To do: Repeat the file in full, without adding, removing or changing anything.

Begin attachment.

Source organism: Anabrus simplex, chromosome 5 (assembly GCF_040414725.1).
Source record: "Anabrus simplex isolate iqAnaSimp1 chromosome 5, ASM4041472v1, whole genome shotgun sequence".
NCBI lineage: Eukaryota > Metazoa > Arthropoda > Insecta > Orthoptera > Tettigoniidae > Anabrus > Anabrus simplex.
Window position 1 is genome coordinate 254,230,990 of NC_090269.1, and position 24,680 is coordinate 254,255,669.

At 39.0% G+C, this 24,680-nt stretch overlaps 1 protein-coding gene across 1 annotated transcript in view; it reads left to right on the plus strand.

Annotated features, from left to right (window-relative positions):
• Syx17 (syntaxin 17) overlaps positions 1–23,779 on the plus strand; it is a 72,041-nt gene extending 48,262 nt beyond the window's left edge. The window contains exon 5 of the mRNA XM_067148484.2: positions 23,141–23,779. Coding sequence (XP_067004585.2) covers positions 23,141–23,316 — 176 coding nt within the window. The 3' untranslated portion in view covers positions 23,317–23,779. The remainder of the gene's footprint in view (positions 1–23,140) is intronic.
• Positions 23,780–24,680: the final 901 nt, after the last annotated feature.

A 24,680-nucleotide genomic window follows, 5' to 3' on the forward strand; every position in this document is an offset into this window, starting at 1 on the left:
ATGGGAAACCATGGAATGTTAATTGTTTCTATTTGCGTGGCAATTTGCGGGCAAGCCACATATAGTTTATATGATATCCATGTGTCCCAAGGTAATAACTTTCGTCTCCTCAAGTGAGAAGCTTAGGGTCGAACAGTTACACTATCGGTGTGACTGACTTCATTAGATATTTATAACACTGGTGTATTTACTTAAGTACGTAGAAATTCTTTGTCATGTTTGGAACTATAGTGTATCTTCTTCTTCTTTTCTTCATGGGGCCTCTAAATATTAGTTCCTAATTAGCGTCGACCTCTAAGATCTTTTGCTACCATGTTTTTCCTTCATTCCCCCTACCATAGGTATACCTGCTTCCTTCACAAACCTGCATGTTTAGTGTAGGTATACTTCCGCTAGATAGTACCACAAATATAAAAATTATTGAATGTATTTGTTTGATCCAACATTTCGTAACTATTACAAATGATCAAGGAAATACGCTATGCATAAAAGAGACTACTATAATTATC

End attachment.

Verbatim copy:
Source organism: Anabrus simplex, chromosome 5 (assembly GCF_040414725.1).
Source record: "Anabrus simplex isolate iqAnaSimp1 chromosome 5, ASM4041472v1, whole genome shotgun sequence".
NCBI lineage: Eukaryota > Metazoa > Arthropoda > Insecta > Orthoptera > Tettigoniidae > Anabrus > Anabrus simplex.
Window position 1 is genome coordinate 254,230,990 of NC_090269.1, and position 24,680 is coordinate 254,255,669.

At 39.0% G+C, this 24,680-nt stretch overlaps 1 protein-coding gene across 1 annotated transcript in view; it reads left to right on the plus strand.

Annotated features, from left to right (window-relative positions):
• Syx17 (syntaxin 17) overlaps positions 1–23,779 on the plus strand; it is a 72,041-nt gene extending 48,262 nt beyond the window's left edge. The window contains exon 5 of the mRNA XM_067148484.2: positions 23,141–23,779. Coding sequence (XP_067004585.2) covers positions 23,141–23,316 — 176 coding nt within the window. The 3' untranslated portion in view covers positions 23,317–23,779. The remainder of the gene's footprint in view (positions 1–23,140) is intronic.
• Positions 23,780–24,680: the final 901 nt, after the last annotated feature.

A 24,680-nucleotide genomic window follows, 5' to 3' on the forward strand; every position in this document is an offset into this window, starting at 1 on the left:
ATGGGAAACCATGGAATGTTAATTGTTTCTATTTGCGTGGCAATTTGCGGGCAAGCCACATATAGTTTATATGATATCCATGTGTCCCAAGGTAATAACTTTCGTCTCCTCAAGTGAGAAGCTTAGGGTCGAACAGTTACACTATCGGTGTGACTGACTTCATTAGATATTTATAACACTGGTGTATTTACTTAAGTACGTAGAAATTCTTTGTCATGTTTGGAACTATAGTGTATCTTCTTCTTCTTTTCTTCATGGGGCCTCTAAATATTAGTTCCTAATTAGCGTCGACCTCTAAGATCTTTTGCTACCATGTTTTTCCTTCATTCCCCCTACCATAGGTATACCTGCTTCCTTCACAAACCTGCATGTTTAGTGTAGGTATACTTCCGCTAGATAGTACCACAAATATAAAAATTATTGAATGTATTTGTTTGATCCAACATTTCGTAACTATTACAAATGATCAAGGAAATACGCTATGCATAAAAGAGACTACTATAATTATC